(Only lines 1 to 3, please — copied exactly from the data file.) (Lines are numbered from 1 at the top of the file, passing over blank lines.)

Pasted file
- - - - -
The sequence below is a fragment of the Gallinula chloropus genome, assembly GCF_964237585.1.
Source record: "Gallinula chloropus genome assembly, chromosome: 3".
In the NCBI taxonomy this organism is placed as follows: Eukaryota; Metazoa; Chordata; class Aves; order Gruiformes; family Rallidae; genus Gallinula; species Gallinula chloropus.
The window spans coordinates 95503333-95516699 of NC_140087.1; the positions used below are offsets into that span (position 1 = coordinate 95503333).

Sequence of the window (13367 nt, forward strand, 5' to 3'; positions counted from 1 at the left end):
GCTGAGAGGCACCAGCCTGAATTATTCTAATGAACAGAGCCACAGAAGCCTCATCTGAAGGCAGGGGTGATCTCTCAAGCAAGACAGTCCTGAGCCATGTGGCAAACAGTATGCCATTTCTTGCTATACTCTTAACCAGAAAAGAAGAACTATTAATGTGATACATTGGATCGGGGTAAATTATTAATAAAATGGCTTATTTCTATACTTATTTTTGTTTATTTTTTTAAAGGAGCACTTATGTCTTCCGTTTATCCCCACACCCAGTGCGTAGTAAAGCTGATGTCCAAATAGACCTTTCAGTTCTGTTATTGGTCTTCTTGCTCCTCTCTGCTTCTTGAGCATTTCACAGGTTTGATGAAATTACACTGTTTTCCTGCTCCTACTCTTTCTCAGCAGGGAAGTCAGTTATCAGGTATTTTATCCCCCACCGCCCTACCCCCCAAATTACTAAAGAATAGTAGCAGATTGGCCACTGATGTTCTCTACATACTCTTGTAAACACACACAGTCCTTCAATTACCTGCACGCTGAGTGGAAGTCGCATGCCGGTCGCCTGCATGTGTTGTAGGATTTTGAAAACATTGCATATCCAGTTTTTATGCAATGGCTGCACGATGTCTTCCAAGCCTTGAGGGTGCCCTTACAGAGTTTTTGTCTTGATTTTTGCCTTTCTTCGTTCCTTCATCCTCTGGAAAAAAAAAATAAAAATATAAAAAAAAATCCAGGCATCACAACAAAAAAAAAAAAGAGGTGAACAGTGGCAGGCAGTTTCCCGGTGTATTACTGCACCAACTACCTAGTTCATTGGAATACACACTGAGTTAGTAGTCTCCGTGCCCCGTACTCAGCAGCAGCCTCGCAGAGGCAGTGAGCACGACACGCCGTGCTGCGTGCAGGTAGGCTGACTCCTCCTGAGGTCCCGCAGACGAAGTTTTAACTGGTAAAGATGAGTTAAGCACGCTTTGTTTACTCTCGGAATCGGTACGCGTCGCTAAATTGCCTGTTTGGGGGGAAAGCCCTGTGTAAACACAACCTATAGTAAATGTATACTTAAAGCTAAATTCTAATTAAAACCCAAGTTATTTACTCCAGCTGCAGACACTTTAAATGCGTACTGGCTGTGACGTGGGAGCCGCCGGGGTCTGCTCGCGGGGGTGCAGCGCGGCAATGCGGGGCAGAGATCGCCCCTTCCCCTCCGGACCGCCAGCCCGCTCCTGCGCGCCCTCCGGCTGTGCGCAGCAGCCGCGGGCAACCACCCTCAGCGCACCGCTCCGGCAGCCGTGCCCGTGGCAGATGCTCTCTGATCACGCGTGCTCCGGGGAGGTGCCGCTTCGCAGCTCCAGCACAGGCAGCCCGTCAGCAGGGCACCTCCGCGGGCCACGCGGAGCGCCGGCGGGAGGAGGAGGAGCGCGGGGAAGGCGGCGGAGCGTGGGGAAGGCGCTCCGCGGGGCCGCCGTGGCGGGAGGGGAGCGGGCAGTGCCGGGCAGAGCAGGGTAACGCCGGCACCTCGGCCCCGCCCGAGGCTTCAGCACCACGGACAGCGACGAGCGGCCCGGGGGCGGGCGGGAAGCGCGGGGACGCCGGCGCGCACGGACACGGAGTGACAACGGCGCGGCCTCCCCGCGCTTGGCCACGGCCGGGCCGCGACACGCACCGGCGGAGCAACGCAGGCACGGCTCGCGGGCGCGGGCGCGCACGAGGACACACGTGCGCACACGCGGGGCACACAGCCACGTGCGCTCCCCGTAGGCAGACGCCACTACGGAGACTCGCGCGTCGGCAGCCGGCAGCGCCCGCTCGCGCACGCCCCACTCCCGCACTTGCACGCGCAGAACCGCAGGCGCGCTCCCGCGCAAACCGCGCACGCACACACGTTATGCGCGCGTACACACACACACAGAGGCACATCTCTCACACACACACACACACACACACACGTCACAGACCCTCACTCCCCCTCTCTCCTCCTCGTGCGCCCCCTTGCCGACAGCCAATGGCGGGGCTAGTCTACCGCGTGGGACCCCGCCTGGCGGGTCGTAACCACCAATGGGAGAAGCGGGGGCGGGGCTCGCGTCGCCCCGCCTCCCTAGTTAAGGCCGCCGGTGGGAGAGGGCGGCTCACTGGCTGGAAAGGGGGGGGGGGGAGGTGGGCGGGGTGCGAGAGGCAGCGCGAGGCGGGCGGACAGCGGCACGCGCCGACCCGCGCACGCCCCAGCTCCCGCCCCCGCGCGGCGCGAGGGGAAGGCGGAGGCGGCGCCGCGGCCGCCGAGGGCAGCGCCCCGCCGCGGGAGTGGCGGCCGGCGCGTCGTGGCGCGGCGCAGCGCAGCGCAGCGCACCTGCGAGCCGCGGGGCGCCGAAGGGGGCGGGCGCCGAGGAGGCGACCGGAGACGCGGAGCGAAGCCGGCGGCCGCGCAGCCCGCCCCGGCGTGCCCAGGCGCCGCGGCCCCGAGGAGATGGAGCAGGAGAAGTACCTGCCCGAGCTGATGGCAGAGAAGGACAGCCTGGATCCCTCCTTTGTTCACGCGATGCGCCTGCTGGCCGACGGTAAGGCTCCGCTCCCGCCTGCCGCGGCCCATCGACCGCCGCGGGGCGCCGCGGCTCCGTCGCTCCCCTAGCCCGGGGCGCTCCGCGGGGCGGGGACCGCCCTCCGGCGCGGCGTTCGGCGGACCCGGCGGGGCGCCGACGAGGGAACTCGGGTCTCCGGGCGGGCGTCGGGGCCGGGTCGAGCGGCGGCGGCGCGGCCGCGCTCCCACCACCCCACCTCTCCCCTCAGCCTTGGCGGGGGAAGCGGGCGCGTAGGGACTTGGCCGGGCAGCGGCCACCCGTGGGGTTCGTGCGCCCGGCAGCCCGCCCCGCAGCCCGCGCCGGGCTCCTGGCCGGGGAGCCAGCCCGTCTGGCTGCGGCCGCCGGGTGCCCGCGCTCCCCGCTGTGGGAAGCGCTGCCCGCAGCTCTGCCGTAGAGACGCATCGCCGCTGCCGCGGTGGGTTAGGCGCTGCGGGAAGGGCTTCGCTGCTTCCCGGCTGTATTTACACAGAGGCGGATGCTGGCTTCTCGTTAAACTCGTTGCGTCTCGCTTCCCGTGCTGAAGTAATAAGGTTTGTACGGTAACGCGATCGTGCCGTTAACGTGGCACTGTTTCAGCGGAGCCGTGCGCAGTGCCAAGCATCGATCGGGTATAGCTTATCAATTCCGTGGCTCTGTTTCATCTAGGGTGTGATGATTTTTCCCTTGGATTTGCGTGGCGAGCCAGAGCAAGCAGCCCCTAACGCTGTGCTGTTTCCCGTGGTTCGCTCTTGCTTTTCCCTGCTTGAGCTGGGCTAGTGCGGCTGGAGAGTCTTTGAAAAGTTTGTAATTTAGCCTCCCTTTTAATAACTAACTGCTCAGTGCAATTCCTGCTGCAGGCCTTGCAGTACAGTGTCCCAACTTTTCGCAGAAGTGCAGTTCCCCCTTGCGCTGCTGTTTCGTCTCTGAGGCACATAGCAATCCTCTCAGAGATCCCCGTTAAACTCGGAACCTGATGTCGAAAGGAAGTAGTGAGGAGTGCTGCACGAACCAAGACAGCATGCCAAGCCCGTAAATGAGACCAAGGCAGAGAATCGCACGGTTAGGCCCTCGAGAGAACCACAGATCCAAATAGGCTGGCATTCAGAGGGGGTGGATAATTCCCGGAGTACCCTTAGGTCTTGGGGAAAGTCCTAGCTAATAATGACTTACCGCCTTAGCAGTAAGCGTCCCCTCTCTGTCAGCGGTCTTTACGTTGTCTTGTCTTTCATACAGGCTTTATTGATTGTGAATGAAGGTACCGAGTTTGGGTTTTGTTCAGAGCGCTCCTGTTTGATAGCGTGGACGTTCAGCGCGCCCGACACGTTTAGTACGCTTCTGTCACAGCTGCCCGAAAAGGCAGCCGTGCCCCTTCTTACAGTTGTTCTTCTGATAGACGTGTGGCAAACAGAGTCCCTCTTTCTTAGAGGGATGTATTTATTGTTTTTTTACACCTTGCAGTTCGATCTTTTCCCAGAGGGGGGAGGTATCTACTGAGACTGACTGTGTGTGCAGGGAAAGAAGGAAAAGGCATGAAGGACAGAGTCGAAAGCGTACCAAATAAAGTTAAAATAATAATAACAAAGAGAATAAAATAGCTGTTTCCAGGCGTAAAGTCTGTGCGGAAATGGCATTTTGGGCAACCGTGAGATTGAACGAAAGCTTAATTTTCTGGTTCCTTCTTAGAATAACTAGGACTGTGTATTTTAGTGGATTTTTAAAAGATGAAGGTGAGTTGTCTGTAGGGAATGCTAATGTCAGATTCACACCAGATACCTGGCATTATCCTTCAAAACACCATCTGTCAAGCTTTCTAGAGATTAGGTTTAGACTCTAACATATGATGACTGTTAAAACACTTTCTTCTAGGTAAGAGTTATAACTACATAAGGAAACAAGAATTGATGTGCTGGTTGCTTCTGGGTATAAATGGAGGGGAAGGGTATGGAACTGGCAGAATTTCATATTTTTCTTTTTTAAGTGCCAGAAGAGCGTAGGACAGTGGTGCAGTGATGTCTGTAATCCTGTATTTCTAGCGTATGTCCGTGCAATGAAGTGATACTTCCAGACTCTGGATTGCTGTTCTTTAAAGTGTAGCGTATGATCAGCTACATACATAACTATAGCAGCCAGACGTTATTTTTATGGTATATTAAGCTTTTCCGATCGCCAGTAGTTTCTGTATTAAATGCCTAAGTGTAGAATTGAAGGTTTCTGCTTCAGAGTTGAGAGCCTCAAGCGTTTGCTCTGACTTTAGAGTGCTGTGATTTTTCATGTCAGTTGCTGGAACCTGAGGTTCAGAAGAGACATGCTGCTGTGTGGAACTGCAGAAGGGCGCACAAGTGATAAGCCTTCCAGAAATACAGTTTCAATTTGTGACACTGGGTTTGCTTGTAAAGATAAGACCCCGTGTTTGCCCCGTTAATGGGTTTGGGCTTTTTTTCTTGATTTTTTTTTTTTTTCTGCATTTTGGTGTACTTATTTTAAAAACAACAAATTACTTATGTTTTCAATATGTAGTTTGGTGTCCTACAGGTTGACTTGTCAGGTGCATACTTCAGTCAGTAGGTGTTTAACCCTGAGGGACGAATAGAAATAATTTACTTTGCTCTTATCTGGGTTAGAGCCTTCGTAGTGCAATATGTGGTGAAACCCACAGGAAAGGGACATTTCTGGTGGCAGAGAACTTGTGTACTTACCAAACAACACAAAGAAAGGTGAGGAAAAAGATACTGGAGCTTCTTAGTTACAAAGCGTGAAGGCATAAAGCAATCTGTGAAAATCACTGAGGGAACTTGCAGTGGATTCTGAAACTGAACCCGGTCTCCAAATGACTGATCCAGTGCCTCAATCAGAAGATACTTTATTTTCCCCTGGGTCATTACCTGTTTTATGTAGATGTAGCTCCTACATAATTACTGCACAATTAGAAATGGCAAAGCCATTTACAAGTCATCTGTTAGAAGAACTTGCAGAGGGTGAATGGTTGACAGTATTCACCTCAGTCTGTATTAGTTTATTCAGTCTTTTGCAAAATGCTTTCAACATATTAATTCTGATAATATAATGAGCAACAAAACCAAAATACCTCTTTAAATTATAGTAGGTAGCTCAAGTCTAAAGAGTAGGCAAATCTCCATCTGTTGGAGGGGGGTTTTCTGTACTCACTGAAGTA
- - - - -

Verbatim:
The sequence below is a fragment of the Gallinula chloropus genome, assembly GCF_964237585.1.
Source record: "Gallinula chloropus genome assembly, chromosome: 3".
In the NCBI taxonomy this organism is placed as follows: Eukaryota; Metazoa; Chordata; class Aves; order Gruiformes; family Rallidae; genus Gallinula; species Gallinula chloropus.